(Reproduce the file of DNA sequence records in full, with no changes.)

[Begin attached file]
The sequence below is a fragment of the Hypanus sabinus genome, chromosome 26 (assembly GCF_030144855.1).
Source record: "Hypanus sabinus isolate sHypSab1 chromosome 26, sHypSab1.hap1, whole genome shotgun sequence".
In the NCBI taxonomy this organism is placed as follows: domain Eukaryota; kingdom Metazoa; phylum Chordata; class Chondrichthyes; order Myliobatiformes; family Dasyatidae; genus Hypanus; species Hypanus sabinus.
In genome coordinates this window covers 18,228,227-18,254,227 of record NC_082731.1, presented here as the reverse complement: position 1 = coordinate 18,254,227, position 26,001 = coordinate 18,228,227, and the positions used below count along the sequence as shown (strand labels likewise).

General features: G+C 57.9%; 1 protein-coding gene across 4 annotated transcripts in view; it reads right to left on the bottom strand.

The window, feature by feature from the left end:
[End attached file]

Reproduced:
The sequence below is a fragment of the Hypanus sabinus genome, chromosome 26 (assembly GCF_030144855.1).
Source record: "Hypanus sabinus isolate sHypSab1 chromosome 26, sHypSab1.hap1, whole genome shotgun sequence".
In the NCBI taxonomy this organism is placed as follows: domain Eukaryota; kingdom Metazoa; phylum Chordata; class Chondrichthyes; order Myliobatiformes; family Dasyatidae; genus Hypanus; species Hypanus sabinus.
In genome coordinates this window covers 18,228,227-18,254,227 of record NC_082731.1, presented here as the reverse complement: position 1 = coordinate 18,254,227, position 26,001 = coordinate 18,228,227, and the positions used below count along the sequence as shown (strand labels likewise).

General features: G+C 57.9%; 1 protein-coding gene across 4 annotated transcripts in view; it reads right to left on the bottom strand.

The window, feature by feature from the left end: